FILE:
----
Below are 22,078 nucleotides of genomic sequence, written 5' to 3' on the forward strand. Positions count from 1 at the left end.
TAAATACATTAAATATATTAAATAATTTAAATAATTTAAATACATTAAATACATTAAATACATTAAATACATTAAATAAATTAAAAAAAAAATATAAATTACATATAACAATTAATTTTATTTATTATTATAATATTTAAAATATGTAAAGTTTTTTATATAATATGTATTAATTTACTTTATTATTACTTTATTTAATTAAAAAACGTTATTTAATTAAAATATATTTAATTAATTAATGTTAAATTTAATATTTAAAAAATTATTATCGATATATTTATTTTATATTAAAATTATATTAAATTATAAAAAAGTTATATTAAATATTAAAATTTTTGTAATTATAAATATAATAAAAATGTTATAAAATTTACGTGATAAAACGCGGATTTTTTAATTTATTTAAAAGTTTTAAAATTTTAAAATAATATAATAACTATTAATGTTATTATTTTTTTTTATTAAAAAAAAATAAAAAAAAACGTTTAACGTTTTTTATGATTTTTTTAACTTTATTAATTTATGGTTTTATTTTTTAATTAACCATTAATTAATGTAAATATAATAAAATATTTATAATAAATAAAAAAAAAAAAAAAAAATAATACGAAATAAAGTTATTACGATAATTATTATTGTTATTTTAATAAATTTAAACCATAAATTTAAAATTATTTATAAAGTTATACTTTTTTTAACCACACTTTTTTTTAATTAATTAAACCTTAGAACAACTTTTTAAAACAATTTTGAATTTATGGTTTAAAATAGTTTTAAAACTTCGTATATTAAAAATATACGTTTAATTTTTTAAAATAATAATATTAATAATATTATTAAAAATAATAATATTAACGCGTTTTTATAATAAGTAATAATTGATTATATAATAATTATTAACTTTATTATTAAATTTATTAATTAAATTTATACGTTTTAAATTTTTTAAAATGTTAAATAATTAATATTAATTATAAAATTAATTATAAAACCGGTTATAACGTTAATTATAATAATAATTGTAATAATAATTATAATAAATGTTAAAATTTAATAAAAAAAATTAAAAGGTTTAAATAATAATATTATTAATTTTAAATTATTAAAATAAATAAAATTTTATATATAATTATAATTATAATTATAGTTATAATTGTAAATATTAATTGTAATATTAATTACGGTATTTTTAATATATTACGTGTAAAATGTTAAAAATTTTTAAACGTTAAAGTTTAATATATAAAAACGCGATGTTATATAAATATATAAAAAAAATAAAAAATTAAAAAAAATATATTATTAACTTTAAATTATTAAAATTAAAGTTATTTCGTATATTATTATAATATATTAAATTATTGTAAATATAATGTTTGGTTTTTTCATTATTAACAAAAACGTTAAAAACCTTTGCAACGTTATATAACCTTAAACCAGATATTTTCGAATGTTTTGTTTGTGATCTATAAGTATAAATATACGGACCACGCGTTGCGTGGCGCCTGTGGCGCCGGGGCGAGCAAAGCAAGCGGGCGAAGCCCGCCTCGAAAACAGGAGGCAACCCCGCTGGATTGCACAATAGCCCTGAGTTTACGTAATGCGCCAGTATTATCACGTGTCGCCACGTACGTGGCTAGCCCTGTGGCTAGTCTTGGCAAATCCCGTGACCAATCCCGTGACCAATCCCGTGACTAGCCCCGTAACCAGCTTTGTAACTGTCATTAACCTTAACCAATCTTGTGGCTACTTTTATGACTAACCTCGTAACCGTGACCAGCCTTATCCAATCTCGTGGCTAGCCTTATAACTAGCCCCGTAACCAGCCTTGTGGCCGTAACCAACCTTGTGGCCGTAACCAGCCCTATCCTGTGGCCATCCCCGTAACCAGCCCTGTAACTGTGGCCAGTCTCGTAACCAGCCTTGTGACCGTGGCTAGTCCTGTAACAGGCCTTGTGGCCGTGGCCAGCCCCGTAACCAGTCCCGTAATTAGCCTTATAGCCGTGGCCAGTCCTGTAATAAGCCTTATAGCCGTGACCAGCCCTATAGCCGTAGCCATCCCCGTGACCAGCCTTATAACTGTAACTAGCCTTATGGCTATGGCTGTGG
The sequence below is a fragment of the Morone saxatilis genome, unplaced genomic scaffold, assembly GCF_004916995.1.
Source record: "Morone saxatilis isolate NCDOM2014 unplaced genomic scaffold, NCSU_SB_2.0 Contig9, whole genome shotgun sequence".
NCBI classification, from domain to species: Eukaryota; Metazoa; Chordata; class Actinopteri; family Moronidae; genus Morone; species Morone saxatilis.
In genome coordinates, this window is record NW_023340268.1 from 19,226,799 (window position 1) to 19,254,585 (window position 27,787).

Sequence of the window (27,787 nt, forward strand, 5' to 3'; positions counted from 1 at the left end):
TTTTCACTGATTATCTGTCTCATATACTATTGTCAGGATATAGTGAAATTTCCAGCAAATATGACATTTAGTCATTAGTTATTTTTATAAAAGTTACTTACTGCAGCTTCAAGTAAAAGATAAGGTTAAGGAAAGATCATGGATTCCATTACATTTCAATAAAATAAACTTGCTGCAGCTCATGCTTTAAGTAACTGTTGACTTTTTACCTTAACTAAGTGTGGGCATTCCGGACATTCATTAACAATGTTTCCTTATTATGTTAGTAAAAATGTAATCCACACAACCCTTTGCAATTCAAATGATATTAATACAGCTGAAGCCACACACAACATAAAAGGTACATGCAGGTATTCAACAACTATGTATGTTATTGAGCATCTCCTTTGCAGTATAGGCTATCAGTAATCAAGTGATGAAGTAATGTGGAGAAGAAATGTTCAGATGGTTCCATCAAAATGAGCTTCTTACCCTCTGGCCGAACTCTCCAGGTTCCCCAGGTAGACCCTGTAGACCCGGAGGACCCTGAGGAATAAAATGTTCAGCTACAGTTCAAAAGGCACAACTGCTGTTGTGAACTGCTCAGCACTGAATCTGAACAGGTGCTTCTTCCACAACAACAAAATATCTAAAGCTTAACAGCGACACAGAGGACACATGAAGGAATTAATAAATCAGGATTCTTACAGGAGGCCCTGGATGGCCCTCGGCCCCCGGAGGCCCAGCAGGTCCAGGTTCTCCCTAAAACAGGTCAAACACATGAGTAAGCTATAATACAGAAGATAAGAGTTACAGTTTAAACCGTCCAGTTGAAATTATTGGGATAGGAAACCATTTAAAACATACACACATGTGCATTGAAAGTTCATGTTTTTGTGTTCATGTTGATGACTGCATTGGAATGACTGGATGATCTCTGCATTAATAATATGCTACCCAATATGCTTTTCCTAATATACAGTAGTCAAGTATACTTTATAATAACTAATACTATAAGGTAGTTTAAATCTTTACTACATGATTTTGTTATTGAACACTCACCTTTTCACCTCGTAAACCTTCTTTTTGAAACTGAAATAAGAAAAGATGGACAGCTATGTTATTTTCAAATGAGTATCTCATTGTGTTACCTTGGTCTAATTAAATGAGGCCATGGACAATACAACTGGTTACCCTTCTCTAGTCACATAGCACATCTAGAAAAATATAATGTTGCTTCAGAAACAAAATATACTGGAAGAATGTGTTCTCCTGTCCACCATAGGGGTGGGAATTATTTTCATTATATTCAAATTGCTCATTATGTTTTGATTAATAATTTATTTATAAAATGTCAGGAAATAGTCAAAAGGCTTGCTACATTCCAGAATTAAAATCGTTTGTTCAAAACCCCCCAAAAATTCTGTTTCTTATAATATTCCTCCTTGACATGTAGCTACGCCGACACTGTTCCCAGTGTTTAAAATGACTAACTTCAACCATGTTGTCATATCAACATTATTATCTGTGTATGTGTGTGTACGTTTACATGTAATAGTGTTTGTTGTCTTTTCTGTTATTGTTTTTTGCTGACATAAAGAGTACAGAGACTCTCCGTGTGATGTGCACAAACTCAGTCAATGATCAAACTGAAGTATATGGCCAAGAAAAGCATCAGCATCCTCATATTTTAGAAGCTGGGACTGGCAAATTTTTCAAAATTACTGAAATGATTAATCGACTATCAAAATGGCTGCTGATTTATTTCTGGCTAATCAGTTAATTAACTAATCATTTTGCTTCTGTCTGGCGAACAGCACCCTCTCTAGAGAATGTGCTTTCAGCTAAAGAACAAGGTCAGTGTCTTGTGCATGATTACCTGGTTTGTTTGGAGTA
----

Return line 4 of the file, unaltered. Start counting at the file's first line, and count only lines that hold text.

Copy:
Source record: "Morone saxatilis isolate NCDOM2014 unplaced genomic scaffold, NCSU_SB_2.0 Contig9, whole genome shotgun sequence".